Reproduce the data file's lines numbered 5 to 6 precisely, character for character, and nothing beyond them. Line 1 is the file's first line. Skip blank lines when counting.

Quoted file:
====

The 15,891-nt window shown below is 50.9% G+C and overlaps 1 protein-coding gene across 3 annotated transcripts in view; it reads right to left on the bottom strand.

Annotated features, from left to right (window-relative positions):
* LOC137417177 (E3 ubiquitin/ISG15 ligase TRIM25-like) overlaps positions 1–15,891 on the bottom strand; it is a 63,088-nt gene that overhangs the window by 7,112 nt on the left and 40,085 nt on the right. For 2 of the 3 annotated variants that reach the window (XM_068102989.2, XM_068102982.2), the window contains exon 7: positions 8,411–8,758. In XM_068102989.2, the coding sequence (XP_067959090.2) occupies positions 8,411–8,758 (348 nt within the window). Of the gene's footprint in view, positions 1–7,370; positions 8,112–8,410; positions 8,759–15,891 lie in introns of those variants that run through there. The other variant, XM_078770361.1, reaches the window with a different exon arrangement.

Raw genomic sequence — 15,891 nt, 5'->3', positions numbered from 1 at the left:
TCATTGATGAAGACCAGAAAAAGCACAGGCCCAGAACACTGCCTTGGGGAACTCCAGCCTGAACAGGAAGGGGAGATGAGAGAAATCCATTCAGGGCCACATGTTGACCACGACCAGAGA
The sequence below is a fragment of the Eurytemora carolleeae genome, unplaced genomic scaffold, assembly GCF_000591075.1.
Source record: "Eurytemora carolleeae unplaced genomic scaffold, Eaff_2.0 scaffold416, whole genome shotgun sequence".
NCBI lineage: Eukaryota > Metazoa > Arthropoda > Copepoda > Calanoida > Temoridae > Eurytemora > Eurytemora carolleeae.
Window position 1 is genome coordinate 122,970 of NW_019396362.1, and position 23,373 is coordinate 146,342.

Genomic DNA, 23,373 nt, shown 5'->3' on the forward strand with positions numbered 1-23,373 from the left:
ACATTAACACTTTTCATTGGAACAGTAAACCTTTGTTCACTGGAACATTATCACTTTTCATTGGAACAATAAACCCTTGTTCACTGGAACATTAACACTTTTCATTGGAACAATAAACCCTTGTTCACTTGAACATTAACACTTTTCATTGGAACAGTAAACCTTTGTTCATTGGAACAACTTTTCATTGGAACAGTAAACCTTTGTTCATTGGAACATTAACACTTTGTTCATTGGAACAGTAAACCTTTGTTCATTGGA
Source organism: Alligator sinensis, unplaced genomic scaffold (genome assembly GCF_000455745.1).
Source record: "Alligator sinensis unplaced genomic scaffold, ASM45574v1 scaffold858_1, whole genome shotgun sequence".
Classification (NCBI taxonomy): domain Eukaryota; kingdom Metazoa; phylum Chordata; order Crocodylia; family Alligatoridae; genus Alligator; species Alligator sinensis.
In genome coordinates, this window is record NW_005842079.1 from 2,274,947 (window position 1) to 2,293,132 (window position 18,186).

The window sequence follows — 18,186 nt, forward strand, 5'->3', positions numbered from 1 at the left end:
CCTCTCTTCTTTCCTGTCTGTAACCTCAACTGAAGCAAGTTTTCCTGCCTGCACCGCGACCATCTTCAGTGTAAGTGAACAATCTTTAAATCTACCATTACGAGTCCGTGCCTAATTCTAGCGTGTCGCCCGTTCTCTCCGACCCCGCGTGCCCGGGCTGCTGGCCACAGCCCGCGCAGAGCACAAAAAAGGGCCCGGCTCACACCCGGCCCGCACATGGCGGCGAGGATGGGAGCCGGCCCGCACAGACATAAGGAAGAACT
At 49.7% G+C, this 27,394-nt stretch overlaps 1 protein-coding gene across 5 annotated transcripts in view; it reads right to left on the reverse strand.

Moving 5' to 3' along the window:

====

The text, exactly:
TCATTGATGAAGACCAGAAAAAGCACAGGCCCAGAACACTGCCTTGGGGAACTCCAGCCTGAACAGGAAGGGGAGATGAGAGAAATCCATTCAGGGCCACATGTTGACCACGACCAGAGA
The sequence below is a fragment of the Eurytemora carolleeae genome, unplaced genomic scaffold, assembly GCF_000591075.1.